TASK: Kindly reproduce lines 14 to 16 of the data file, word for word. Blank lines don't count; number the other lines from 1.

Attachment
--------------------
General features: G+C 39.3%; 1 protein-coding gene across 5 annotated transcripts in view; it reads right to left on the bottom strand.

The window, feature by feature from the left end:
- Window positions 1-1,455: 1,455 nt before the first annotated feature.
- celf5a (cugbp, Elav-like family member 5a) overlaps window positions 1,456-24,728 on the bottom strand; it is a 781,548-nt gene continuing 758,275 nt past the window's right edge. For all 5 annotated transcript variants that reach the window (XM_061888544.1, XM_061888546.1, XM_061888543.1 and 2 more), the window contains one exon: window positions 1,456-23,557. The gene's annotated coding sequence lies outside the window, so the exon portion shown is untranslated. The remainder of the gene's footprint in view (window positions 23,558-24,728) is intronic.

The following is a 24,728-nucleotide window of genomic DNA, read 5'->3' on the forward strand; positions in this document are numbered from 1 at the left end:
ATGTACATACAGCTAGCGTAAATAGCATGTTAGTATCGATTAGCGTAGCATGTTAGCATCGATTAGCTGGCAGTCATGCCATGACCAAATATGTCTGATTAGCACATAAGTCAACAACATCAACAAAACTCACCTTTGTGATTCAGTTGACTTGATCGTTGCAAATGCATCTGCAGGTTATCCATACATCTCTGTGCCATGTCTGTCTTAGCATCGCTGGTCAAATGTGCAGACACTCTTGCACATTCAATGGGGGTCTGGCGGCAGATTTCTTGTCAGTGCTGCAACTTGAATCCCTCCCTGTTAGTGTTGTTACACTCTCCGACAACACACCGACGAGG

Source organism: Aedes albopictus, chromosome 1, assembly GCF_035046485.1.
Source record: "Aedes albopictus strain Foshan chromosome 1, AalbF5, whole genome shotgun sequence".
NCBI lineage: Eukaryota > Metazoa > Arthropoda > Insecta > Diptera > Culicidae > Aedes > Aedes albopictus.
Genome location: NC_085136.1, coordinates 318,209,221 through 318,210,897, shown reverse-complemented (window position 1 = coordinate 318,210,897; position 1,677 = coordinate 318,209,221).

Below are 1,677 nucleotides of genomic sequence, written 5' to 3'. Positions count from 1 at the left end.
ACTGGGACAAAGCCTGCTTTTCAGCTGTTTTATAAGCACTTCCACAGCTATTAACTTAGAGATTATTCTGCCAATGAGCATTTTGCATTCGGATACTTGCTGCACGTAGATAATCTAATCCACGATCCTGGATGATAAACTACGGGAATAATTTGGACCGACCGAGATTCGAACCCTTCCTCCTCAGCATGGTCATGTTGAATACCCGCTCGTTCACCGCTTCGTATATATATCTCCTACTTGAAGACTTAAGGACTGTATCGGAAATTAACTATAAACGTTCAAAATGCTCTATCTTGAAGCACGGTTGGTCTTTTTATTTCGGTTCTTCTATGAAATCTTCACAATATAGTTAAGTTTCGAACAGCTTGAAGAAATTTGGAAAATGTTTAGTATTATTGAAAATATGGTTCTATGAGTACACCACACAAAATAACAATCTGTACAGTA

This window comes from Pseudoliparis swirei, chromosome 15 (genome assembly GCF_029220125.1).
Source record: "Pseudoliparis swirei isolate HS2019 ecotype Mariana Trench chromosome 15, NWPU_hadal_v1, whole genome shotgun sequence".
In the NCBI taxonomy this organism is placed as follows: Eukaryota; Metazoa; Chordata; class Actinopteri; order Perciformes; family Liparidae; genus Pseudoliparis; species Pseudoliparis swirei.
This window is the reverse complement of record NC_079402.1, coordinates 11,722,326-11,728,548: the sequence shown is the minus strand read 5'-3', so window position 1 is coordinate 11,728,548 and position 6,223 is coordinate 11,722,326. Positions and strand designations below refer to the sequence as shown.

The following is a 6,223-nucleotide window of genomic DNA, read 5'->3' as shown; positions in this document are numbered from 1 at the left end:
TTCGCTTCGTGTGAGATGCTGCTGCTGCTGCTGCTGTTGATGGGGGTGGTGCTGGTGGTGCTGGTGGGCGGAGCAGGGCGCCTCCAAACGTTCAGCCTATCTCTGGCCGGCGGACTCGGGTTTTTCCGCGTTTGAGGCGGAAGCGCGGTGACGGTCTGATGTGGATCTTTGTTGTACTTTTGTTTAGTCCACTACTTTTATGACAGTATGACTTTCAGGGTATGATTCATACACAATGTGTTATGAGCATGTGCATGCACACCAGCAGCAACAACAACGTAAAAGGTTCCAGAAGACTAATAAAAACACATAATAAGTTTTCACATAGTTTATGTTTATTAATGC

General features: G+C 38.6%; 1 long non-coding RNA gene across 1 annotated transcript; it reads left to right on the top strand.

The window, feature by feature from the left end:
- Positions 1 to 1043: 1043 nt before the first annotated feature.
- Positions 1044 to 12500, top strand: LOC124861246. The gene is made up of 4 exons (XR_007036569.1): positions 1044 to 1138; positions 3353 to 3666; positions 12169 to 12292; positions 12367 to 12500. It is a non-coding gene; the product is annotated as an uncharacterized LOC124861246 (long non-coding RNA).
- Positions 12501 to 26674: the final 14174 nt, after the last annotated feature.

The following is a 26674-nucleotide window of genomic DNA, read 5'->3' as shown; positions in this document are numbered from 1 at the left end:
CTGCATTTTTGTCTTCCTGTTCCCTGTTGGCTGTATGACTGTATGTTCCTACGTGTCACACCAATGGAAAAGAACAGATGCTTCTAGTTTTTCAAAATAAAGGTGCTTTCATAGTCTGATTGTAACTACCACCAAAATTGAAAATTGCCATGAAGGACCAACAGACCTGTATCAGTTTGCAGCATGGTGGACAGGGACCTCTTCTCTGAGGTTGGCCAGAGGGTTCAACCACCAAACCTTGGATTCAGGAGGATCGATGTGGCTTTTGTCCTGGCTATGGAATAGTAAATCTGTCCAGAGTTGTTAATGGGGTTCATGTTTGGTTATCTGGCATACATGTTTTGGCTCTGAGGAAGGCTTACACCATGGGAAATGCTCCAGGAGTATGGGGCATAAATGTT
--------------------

Source record: "Pseudoliparis swirei isolate HS2019 ecotype Mariana Trench chromosome 15, NWPU_hadal_v1, whole genome shotgun sequence".
In the NCBI taxonomy this organism is placed as follows: Eukaryota; Metazoa; Chordata; class Actinopteri; order Perciformes; family Liparidae; genus Pseudoliparis; species Pseudoliparis swirei.
This window is the reverse complement of record NC_079402.1, coordinates 11,722,326-11,728,548: the sequence shown is the minus strand read 5'-3', so window position 1 is coordinate 11,728,548 and position 6,223 is coordinate 11,722,326. Positions and strand designations below refer to the sequence as shown.